April 5 is National Read a Road Map Day.
When Columbus set out from Spain, he was convinced the world was round, but he was way off in terms of what the globe actually looked like. In his case, it was because he didn’t have enough information.
Today, we all have continuously available information about the world around us (with GPS enabled smartphones), but fewer and fewer of us know how to read a map. If you found a treasure map, would you be able to find the treasure if you couldn’t put the address into your phone? What about if the GPS system suddenly went down?
Columbus navigated by what is called “dead reckoning.” In dead reckoning, you measure your course and speed, and then mark a map based on your last known location. A compass, a measuring line, and an hourglass were all he had.
Later navigators became adept at measuring their latitude, or distance from the equator, using the stars. Celestial navigation, as it is called, allowed eventually for very accurate measurement of latitude.
Measuring longitude, however, is much more difficult. In the days before GPS, the useful measurement of longitude required a very accurate clock. In the middle of the 18th Century, John Harrison, an English carpenter, finally succeeded in producing an accurate enough marine chronometer to meet the requirements of sailors. While his specific invention was never widely used, marine chronometers became the standard tool for measuring longitude until the advent of GPS and other radio-based systems.
- What does it feel like to be lost? Have you ever been truly lost? Lost in the sense, where you don’t even know in what direction to go to find a landmark?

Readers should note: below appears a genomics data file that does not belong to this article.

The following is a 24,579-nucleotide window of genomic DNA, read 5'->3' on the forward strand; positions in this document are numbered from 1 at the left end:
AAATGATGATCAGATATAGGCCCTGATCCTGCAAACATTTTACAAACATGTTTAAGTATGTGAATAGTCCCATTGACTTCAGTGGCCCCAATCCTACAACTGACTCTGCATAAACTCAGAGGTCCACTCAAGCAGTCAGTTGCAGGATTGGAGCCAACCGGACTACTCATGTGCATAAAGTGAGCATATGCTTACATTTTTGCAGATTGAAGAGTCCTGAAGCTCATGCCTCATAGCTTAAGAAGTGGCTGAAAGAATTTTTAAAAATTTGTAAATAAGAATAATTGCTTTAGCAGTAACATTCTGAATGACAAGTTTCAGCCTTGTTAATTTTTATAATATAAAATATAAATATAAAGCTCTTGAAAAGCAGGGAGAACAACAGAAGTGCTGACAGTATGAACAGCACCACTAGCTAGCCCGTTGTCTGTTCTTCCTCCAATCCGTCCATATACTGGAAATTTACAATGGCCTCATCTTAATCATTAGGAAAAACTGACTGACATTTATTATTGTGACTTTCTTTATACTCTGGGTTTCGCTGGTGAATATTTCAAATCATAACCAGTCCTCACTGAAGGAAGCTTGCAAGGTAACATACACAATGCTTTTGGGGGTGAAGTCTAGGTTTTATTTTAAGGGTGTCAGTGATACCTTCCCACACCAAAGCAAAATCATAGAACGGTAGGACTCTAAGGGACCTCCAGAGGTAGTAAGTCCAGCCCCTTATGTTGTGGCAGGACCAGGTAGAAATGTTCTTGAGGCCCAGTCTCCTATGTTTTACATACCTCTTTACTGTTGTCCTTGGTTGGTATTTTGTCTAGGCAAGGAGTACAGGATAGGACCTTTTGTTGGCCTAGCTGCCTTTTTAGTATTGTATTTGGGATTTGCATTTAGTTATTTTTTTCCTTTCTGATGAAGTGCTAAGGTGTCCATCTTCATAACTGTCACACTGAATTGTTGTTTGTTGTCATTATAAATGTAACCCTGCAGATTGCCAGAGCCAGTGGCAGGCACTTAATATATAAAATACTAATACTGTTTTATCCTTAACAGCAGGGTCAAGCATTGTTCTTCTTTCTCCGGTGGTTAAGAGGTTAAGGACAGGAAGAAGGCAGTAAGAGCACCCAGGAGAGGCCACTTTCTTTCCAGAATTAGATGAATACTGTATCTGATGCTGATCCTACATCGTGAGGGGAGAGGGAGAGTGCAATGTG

- For fun, find a road map and try to measure the time it will take you to get to a nearby town. Do you know how to do this? Next, put the name of the town into your phone and see whether your time matches your map software’s time. To what do you attribute any difference?
- In some Midwestern states, county roads are built along map lines and evenly spaced. Many towns have a street named “Meridian,” to indicate the starting point for this. As you go north, the distance between longitude line-roads shrinks due to the curvature of the earth. As a result, the area of land in between them also shrinks. Because surveyors were asked to create land plots with a fixed number of acres, to correct for curvature, north-south roads sometimes “jig” or “jag” a few yards. Do you know of a road like this (where a straight road suddenly ends, and then continues straight again, but shifted East or West by a few yards? See if you can find one on a map.
28, Mar. 2018, World Map 1492 [Digital image]. Retrieved from <quora.com>.